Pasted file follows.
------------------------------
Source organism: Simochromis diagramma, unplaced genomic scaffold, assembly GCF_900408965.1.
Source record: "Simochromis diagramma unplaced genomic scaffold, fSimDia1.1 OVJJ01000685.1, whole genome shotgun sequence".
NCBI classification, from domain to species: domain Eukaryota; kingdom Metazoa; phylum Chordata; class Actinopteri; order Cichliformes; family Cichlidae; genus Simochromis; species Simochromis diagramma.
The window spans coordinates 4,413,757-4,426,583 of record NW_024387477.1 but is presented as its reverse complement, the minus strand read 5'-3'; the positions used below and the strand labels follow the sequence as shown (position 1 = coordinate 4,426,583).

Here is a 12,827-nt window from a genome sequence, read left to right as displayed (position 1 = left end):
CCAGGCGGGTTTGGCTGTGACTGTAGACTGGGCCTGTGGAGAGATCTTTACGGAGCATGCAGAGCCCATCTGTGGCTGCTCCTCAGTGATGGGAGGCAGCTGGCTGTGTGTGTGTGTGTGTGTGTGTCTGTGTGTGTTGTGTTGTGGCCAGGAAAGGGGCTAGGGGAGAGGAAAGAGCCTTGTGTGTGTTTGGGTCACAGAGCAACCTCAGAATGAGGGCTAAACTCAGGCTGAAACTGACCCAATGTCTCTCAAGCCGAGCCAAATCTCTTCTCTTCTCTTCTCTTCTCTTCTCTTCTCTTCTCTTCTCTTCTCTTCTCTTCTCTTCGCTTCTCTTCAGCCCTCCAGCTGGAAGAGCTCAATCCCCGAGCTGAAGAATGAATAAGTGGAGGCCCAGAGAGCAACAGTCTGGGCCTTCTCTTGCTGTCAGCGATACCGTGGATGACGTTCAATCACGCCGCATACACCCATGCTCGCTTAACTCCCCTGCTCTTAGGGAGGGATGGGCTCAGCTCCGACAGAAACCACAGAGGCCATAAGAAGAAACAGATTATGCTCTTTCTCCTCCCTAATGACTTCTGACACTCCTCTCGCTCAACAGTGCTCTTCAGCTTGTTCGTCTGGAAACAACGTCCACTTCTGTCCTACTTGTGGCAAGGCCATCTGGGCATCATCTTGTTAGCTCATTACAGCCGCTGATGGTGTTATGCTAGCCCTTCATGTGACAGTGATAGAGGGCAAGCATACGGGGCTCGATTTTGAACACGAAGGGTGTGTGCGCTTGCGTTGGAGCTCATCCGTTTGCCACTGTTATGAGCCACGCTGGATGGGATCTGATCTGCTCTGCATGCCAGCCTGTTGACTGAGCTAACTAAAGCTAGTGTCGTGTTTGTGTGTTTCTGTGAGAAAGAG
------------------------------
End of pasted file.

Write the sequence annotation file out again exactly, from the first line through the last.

Source organism: Simochromis diagramma, unplaced genomic scaffold, assembly GCF_900408965.1.
Source record: "Simochromis diagramma unplaced genomic scaffold, fSimDia1.1 OVJJ01000685.1, whole genome shotgun sequence".
NCBI classification, from domain to species: domain Eukaryota; kingdom Metazoa; phylum Chordata; class Actinopteri; order Cichliformes; family Cichlidae; genus Simochromis; species Simochromis diagramma.
The window spans coordinates 4,413,757-4,426,583 of record NW_024387477.1 but is presented as its reverse complement, the minus strand read 5'-3'; the positions used below and the strand labels follow the sequence as shown (position 1 = coordinate 4,426,583).

Here is a 12,827-nt window from a genome sequence, read left to right as displayed (position 1 = left end):
CCAGGCGGGTTTGGCTGTGACTGTAGACTGGGCCTGTGGAGAGATCTTTACGGAGCATGCAGAGCCCATCTGTGGCTGCTCCTCAGTGATGGGAGGCAGCTGGCTGTGTGTGTGTGTGTGTGTGTGTCTGTGTGTGTTGTGTTGTGGCCAGGAAAGGGGCTAGGGGAGAGGAAAGAGCCTTGTGTGTGTTTGGGTCACAGAGCAACCTCAGAATGAGGGCTAAACTCAGGCTGAAACTGACCCAATGTCTCTCAAGCCGAGCCAAATCTCTTCTCTTCTCTTCTCTTCTCTTCTCTTCTCTTCTCTTCTCTTCTCTTCTCTTCTCTTCGCTTCTCTTCAGCCCTCCAGCTGGAAGAGCTCAATCCCCGAGCTGAAGAATGAATAAGTGGAGGCCCAGAGAGCAACAGTCTGGGCCTTCTCTTGCTGTCAGCGATACCGTGGATGACGTTCAATCACGCCGCATACACCCATGCTCGCTTAACTCCCCTGCTCTTAGGGAGGGATGGGCTCAGCTCCGACAGAAACCACAGAGGCCATAAGAAGAAACAGATTATGCTCTTTCTCCTCCCTAATGACTTCTGACACTCCTCTCGCTCAACAGTGCTCTTCAGCTTGTTCGTCTGGAAACAACGTCCACTTCTGTCCTACTTGTGGCAAGGCCATCTGGGCATCATCTTGTTAGCTCATTACAGCCGCTGATGGTGTTATGCTAGCCCTTCATGTGACAGTGATAGAGGGCAAGCATACGGGGCTCGATTTTGAACACGAAGGGTGTGTGCGCTTGCGTTGGAGCTCATCCGTTTGCCACTGTTATGAGCCACGCTGGATGGGATCTGATCTGCTCTGCATGCCAGCCTGTTGACTGAGCTAACTAAAGCTAGTGTCGTGTTTGTGTGTTTCTGTGAGAAAGAG